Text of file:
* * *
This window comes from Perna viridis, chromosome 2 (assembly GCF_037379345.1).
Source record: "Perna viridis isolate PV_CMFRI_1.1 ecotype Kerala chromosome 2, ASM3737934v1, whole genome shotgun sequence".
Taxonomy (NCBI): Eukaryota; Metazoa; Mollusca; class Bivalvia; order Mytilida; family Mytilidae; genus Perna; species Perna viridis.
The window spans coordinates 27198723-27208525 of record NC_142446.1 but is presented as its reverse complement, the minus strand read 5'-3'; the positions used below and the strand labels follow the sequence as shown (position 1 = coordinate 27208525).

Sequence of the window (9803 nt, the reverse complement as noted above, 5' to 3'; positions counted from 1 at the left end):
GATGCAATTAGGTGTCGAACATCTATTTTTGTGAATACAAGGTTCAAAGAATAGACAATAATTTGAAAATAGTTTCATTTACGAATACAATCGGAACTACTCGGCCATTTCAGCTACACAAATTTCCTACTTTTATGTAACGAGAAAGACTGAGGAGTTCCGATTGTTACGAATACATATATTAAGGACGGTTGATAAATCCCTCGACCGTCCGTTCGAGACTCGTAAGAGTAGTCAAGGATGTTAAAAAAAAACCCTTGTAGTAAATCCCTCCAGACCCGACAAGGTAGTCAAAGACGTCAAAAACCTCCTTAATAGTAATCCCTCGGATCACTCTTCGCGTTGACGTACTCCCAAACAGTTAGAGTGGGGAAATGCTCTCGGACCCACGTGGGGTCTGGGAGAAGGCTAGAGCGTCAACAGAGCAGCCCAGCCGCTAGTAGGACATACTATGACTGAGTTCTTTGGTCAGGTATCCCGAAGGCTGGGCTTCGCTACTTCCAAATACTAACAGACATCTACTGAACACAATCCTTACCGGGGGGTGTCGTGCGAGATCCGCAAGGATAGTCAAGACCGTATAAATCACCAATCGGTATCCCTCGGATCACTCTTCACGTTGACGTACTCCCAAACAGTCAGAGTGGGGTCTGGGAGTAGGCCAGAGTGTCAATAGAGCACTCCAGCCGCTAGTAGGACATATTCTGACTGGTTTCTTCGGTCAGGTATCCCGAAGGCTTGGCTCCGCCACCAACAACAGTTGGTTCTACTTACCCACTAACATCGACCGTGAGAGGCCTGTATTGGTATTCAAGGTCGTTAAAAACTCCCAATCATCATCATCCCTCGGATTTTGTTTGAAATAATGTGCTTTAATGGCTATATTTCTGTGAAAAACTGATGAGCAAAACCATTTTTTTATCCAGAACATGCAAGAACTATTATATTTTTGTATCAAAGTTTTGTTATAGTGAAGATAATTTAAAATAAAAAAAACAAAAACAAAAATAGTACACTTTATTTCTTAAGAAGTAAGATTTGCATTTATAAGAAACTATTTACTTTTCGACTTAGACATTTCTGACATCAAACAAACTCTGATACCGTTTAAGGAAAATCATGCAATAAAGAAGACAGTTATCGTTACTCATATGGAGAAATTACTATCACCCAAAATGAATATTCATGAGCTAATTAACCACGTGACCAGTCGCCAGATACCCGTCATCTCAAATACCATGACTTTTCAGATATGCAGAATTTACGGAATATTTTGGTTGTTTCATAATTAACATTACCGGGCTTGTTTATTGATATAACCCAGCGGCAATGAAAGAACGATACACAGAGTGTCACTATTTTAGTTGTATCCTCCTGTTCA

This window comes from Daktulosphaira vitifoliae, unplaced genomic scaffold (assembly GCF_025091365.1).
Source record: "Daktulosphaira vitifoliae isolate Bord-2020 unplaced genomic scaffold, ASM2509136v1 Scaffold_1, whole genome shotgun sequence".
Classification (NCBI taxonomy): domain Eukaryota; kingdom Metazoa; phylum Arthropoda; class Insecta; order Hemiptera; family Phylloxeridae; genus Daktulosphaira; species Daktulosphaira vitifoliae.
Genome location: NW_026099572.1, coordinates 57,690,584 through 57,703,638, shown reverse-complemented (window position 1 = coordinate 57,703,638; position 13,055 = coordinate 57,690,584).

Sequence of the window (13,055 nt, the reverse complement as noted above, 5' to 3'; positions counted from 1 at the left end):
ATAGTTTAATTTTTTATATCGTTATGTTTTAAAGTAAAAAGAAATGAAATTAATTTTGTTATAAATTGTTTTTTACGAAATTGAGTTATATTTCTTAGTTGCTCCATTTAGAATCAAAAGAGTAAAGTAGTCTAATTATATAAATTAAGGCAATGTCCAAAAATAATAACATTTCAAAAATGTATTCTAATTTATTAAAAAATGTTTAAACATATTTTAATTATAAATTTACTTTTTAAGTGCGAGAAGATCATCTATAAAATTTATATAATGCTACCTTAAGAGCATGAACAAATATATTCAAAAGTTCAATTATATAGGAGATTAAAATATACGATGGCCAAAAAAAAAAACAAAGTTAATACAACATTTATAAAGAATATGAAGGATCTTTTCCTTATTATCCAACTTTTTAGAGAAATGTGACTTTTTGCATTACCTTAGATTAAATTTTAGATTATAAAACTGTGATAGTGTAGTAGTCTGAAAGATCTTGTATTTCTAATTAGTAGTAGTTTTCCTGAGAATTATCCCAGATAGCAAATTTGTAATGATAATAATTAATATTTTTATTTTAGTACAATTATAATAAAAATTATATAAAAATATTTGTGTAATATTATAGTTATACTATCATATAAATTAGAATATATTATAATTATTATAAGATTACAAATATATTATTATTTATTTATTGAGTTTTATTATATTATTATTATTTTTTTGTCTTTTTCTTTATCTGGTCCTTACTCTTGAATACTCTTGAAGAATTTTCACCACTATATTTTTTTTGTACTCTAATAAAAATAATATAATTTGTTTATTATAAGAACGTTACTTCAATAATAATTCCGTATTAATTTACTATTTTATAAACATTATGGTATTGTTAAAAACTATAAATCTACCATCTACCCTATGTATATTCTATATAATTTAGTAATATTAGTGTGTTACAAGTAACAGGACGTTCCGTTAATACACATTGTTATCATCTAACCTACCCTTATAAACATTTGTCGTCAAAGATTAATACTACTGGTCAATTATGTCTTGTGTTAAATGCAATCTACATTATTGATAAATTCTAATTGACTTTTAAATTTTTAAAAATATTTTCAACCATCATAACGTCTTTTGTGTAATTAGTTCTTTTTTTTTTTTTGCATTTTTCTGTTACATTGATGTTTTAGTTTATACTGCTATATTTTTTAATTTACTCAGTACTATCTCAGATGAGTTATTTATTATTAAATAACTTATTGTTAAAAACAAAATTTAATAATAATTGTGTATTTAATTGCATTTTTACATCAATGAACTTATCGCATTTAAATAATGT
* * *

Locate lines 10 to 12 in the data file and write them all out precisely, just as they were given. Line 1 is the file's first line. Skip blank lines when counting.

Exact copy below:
Genome location: NW_026099572.1, coordinates 57,690,584 through 57,703,638, shown reverse-complemented (window position 1 = coordinate 57,703,638; position 13,055 = coordinate 57,690,584).

Sequence of the window (13,055 nt, the reverse complement as noted above, 5' to 3'; positions counted from 1 at the left end):
ATAGTTTAATTTTTTATATCGTTATGTTTTAAAGTAAAAAGAAATGAAATTAATTTTGTTATAAATTGTTTTTTACGAAATTGAGTTATATTTCTTAGTTGCTCCATTTAGAATCAAAAGAGTAAAGTAGTCTAATTATATAAATTAAGGCAATGTCCAAAAATAATAACATTTCAAAAATGTATTCTAATTTATTAAAAAATGTTTAAACATATTTTAATTATAAATTTACTTTTTAAGTGCGAGAAGATCATCTATAAAATTTATATAATGCTACCTTAAGAGCATGAACAAATATATTCAAAAGTTCAATTATATAGGAGATTAAAATATACGATGGCCAAAAAAAAAAACAAAGTTAATACAACATTTATAAAGAATATGAAGGATCTTTTCCTTATTATCCAACTTTTTAGAGAAATGTGACTTTTTGCATTACCTTAGATTAAATTTTAGATTATAAAACTGTGATAGTGTAGTAGTCTGAAAGATCTTGTATTTCTAATTAGTAGTAGTTTTCCTGAGAATTATCCCAGATAGCAAATTTGTAATGATAATAATTAATATTTTTATTTTAGTACAATTATAATAAAAATTATATAAAAATATTTGTGTAATATTATAGTTATACTATCATATAAATTAGAATATATTATAATTATTATAAGATTACAAATATATTATTATTTATTTATTGAGTTTTATTATATTATTATTATTTTTTTGTCTTTTTCTTTATCTGGTCCTTACTCTTGAATACTCTTGAAGAATTTTCACCACTATATTTTTTTTGTACTCTAATAAAAATAATATAATTTGTTTATTATAAGAACGTTACTTCAATAATAATTCCGTATTAATTTACTATTTTATAAACATTATGGTATTGTTAAAAACTATAAATCTACCATCTACCCTATGTATATTCTATATAATTTAGTAATATTAGTGTGTTACAAGTAACAGGACGTTCCGTTAATACACATTGTTATCATCTAACCTACCCTTATAAACATTTGTCGTCAAAGATTAATACTACTGGTCAATTATGTCTTGTGTTAAATGCAATCTACATTATTGATAAATTCTAATTGACTTTTAAATTTTTAAAAATATTTTCAACCATCATAACGTCTTTTGTGTAATTAGTTCTTTTTTTTTTTTTGCATTTTTCTGTTACATTGATGTTTTAGTTTATACTGCTATATTTTTTAATTTACTCAGTACTATCTCAGATGAGTTATTTATTATTAAATAACTTATTGTTAAAAACAAAATTTAATAATAATTGTGTATTTAATTGCATTTTTACATCAATGAACTTATCGCATTTAAATAATGT